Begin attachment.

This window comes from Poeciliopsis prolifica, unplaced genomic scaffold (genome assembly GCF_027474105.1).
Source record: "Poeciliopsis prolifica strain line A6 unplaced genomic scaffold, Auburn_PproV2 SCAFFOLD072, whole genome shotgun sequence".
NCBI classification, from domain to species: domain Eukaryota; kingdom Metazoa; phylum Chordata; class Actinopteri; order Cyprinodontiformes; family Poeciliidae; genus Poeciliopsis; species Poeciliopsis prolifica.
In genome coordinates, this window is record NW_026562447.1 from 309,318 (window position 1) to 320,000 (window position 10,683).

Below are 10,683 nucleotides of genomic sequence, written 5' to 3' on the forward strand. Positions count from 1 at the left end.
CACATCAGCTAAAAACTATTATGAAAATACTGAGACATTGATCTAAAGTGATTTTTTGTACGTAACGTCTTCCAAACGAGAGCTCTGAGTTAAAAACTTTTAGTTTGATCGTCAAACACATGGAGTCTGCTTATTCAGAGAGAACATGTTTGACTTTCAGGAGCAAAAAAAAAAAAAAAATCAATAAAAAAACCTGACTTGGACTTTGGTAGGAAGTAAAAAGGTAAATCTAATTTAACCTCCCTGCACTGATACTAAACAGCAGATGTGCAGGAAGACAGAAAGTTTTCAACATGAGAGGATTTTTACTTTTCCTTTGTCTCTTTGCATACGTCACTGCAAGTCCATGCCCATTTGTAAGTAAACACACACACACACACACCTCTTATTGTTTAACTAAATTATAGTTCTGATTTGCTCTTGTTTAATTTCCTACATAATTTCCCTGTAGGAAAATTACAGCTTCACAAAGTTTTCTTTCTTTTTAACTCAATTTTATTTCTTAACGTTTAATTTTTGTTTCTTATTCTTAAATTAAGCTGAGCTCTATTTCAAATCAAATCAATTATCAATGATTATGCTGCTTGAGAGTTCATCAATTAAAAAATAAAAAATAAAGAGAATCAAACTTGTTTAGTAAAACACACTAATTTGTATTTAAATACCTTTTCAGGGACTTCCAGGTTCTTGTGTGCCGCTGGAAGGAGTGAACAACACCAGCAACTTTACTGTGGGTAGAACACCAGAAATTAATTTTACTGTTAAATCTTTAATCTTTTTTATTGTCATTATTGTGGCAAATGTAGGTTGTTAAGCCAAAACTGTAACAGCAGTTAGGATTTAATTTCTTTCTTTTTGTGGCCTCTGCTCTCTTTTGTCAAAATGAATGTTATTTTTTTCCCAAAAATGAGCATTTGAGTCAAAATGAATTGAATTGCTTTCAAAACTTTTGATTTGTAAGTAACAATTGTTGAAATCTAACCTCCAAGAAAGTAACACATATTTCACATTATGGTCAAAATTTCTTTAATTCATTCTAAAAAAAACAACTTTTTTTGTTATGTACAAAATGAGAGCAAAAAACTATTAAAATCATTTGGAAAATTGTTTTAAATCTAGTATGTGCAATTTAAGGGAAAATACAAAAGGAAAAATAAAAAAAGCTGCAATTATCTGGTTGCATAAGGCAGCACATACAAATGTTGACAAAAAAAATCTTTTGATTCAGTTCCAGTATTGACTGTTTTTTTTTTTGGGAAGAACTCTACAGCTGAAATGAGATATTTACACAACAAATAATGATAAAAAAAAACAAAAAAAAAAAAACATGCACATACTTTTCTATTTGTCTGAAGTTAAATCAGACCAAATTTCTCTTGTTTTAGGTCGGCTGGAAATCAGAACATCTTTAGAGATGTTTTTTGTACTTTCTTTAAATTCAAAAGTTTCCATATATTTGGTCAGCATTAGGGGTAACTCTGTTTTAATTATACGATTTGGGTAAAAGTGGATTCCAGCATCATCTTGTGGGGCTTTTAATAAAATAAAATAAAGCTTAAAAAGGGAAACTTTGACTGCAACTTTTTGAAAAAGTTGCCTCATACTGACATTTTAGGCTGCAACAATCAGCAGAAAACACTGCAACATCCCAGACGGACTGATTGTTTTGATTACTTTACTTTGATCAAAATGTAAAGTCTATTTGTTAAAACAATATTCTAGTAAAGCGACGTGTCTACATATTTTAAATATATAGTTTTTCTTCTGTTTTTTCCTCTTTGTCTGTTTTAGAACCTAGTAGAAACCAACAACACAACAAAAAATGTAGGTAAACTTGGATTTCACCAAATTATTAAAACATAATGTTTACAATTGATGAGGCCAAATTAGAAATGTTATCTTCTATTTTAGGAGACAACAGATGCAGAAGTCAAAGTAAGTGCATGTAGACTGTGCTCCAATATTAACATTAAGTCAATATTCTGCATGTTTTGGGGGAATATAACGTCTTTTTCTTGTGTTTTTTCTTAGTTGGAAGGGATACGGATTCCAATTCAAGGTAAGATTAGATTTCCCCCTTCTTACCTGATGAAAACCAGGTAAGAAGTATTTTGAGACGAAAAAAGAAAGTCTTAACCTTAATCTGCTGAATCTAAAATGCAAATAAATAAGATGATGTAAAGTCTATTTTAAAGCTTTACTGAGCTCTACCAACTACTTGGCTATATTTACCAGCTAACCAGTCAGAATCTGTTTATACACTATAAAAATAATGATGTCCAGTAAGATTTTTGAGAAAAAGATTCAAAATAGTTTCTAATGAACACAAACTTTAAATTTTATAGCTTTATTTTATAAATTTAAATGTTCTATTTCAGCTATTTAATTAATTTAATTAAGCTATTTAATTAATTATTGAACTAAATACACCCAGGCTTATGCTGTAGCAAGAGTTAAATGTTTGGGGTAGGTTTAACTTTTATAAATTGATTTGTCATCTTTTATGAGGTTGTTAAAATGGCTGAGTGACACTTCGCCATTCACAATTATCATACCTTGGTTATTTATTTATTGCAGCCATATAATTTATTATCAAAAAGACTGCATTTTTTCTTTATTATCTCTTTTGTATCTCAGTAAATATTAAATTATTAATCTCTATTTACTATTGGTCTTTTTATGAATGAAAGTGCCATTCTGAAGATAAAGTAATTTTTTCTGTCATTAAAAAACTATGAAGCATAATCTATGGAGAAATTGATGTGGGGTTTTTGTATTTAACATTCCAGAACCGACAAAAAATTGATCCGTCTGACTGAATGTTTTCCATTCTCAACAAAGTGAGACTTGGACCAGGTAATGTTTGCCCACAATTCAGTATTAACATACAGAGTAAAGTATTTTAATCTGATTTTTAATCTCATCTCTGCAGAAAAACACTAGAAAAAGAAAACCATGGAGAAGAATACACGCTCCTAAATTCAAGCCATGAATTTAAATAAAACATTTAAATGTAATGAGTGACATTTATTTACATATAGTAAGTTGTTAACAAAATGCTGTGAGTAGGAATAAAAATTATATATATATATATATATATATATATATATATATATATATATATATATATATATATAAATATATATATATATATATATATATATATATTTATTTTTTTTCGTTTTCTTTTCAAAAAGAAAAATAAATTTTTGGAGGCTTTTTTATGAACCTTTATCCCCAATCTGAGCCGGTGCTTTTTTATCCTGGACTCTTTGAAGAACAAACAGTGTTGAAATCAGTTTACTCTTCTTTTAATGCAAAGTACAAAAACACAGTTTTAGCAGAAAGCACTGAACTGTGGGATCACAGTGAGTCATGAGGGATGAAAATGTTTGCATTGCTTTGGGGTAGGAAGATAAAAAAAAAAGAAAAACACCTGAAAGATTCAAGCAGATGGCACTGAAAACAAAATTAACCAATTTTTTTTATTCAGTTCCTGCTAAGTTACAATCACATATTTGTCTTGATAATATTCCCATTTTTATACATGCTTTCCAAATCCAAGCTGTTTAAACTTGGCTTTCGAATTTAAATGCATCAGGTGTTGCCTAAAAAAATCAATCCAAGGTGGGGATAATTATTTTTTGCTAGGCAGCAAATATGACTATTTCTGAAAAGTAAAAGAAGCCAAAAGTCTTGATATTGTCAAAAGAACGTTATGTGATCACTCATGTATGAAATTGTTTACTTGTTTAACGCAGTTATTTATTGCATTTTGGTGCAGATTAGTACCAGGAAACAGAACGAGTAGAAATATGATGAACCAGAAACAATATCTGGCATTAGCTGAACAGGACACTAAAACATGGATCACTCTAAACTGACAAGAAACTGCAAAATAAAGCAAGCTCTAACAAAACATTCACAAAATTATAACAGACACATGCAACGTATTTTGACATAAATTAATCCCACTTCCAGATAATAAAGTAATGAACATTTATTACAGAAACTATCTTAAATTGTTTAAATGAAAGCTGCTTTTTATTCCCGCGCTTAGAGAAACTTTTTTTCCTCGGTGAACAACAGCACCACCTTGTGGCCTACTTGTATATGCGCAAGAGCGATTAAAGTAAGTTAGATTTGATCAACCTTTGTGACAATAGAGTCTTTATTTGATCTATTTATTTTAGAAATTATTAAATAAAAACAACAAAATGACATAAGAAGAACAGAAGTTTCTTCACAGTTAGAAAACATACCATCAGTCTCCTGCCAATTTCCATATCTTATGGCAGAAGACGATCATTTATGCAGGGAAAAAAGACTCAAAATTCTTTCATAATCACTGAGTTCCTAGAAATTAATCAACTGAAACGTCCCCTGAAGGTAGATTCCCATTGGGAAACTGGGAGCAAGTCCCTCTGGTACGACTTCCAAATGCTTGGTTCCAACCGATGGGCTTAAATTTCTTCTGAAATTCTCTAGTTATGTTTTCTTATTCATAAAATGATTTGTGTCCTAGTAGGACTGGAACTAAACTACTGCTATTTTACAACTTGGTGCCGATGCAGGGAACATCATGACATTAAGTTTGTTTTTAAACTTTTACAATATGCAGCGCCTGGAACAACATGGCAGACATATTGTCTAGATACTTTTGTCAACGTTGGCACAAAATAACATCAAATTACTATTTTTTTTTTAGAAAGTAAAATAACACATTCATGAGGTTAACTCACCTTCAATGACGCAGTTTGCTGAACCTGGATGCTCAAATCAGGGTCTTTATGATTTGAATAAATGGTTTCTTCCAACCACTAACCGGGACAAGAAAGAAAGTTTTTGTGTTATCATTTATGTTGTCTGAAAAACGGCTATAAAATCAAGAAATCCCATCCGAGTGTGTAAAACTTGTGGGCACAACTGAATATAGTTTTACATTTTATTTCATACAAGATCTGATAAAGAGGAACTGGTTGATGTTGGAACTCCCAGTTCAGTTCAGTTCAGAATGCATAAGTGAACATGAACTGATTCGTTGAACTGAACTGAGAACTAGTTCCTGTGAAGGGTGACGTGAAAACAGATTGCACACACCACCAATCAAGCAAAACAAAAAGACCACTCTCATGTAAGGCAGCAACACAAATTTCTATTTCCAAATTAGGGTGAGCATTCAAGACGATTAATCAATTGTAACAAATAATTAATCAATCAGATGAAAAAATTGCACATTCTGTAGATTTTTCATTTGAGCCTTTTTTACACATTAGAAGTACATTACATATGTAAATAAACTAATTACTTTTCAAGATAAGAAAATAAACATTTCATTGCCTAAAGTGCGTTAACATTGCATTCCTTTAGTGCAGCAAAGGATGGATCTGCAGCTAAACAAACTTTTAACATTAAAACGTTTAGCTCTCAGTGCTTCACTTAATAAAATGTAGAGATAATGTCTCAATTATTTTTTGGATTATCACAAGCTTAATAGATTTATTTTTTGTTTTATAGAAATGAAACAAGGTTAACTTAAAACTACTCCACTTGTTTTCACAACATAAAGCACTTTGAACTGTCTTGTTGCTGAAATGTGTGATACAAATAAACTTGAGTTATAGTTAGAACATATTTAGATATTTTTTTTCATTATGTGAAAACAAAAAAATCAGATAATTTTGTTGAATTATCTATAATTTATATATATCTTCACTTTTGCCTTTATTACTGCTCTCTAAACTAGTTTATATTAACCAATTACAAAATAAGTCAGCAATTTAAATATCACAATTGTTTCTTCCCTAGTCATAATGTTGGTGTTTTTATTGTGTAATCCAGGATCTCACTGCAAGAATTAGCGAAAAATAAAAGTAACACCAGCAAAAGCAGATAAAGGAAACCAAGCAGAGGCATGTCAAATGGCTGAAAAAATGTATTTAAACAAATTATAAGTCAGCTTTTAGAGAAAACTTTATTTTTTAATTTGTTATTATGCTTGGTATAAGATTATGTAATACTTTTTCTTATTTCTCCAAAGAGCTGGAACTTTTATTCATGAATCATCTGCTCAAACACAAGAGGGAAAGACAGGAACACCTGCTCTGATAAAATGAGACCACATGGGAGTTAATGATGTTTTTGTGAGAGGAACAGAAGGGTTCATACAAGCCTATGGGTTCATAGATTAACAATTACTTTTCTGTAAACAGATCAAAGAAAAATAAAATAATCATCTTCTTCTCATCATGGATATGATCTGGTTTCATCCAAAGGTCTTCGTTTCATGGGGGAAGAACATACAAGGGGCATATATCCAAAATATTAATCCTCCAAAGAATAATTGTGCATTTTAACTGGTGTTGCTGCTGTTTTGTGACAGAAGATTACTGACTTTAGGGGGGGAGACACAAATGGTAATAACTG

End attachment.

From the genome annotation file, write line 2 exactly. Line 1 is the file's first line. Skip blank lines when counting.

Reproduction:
Source record: "Poeciliopsis prolifica strain line A6 unplaced genomic scaffold, Auburn_PproV2 SCAFFOLD072, whole genome shotgun sequence".